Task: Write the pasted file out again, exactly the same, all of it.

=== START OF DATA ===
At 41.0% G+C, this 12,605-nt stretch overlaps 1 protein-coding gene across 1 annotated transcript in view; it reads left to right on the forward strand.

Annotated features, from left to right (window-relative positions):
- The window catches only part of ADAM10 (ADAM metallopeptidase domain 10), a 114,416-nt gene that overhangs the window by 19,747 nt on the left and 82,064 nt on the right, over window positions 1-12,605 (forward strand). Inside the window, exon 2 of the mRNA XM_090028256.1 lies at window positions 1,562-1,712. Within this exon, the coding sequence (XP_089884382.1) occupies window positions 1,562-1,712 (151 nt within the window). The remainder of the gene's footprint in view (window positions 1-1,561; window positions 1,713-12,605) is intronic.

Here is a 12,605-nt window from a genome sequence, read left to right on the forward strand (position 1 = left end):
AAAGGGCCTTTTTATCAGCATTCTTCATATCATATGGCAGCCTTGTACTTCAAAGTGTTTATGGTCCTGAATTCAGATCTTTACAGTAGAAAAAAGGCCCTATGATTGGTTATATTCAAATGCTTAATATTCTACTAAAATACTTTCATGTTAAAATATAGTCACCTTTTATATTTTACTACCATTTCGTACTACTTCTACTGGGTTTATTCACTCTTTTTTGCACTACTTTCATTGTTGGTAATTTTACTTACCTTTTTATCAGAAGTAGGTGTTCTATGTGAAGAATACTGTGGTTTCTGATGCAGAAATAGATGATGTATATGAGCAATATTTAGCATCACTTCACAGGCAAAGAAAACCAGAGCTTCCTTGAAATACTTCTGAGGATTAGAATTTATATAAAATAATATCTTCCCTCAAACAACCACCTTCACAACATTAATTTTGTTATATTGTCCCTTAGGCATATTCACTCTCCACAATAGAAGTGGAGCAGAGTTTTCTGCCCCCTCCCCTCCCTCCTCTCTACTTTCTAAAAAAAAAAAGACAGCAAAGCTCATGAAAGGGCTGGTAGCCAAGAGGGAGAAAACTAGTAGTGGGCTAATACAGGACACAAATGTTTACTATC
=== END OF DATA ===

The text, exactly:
At 41.0% G+C, this 12,605-nt stretch overlaps 1 protein-coding gene across 1 annotated transcript in view; it reads left to right on the forward strand.

Annotated features, from left to right (window-relative positions):
- The window catches only part of ADAM10 (ADAM metallopeptidase domain 10), a 114,416-nt gene that overhangs the window by 19,747 nt on the left and 82,064 nt on the right, over window positions 1-12,605 (forward strand). Inside the window, exon 2 of the mRNA XM_090028256.1 lies at window positions 1,562-1,712. Within this exon, the coding sequence (XP_089884382.1) occupies window positions 1,562-1,712 (151 nt within the window). The remainder of the gene's footprint in view (window positions 1-1,561; window positions 1,713-12,605) is intronic.

Here is a 12,605-nt window from a genome sequence, read left to right on the forward strand (position 1 = left end):
AAAGGGCCTTTTTATCAGCATTCTTCATATCATATGGCAGCCTTGTACTTCAAAGTGTTTATGGTCCTGAATTCAGATCTTTACAGTAGAAAAAAGGCCCTATGATTGGTTATATTCAAATGCTTAATATTCTACTAAAATACTTTCATGTTAAAATATAGTCACCTTTTATATTTTACTACCATTTCGTACTACTTCTACTGGGTTTATTCACTCTTTTTTGCACTACTTTCATTGTTGGTAATTTTACTTACCTTTTTATCAGAAGTAGGTGTTCTATGTGAAGAATACTGTGGTTTCTGATGCAGAAATAGATGATGTATATGAGCAATATTTAGCATCACTTCACAGGCAAAGAAAACCAGAGCTTCCTTGAAATACTTCTGAGGATTAGAATTTATATAAAATAATATCTTCCCTCAAACAACCACCTTCACAACATTAATTTTGTTATATTGTCCCTTAGGCATATTCACTCTCCACAATAGAAGTGGAGCAGAGTTTTCTGCCCCCTCCCCTCCCTCCTCTCTACTTTCTAAAAAAAAAAAGACAGCAAAGCTCATGAAAGGGCTGGTAGCCAAGAGGGAGAAAACTAGTAGTGGGCTAATACAGGACACAAATGTTTACTATC